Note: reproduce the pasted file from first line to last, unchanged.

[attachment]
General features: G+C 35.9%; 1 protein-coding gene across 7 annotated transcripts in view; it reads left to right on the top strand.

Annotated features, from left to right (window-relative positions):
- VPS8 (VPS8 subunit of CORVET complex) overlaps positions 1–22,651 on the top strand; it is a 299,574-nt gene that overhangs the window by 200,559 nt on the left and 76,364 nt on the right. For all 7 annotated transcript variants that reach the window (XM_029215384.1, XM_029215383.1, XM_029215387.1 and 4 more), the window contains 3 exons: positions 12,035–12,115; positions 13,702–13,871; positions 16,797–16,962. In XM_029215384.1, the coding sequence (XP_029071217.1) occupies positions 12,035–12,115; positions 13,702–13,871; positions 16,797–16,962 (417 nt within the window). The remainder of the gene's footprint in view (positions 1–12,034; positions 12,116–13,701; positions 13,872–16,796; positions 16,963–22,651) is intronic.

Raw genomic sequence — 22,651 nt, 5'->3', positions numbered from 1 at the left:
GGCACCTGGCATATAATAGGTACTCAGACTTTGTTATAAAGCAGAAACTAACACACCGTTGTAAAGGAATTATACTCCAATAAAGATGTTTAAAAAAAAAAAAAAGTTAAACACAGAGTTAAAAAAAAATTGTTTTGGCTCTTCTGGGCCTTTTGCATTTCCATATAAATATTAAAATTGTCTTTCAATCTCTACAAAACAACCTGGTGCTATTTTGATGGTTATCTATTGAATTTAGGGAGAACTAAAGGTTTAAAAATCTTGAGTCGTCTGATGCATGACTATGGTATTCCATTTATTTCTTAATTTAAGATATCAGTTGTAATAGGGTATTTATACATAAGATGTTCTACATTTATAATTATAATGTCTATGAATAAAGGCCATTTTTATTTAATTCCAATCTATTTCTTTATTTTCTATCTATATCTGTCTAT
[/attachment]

General features: G+C 35.9%; 1 protein-coding gene across 7 annotated transcripts in view; it reads left to right on the top strand.

Annotated features, from left to right (window-relative positions):
- VPS8 (VPS8 subunit of CORVET complex) overlaps positions 1–22,651 on the top strand; it is a 299,574-nt gene that overhangs the window by 200,559 nt on the left and 76,364 nt on the right. For all 7 annotated transcript variants that reach the window (XM_029215384.1, XM_029215383.1, XM_029215387.1 and 4 more), the window contains 3 exons: positions 12,035–12,115; positions 13,702–13,871; positions 16,797–16,962. In XM_029215384.1, the coding sequence (XP_029071217.1) occupies positions 12,035–12,115; positions 13,702–13,871; positions 16,797–16,962 (417 nt within the window). The remainder of the gene's footprint in view (positions 1–12,034; positions 12,116–13,701; positions 13,872–16,796; positions 16,963–22,651) is intronic.

Raw genomic sequence — 22,651 nt, 5'->3', positions numbered from 1 at the left:
GGCACCTGGCATATAATAGGTACTCAGACTTTGTTATAAAGCAGAAACTAACACACCGTTGTAAAGGAATTATACTCCAATAAAGATGTTTAAAAAAAAAAAAAAGTTAAACACAGAGTTAAAAAAAAATTGTTTTGGCTCTTCTGGGCCTTTTGCATTTCCATATAAATATTAAAATTGTCTTTCAATCTCTACAAAACAACCTGGTGCTATTTTGATGGTTATCTATTGAATTTAGGGAGAACTAAAGGTTTAAAAATCTTGAGTCGTCTGATGCATGACTATGGTATTCCATTTATTTCTTAATTTAAGATATCAGTTGTAATAGGGTATTTATACATAAGATGTTCTACATTTATAATTATAATGTCTATGAATAAAGGCCATTTTTATTTAATTCCAATCTATTTCTTTATTTTCTATCTATATCTGTCTAT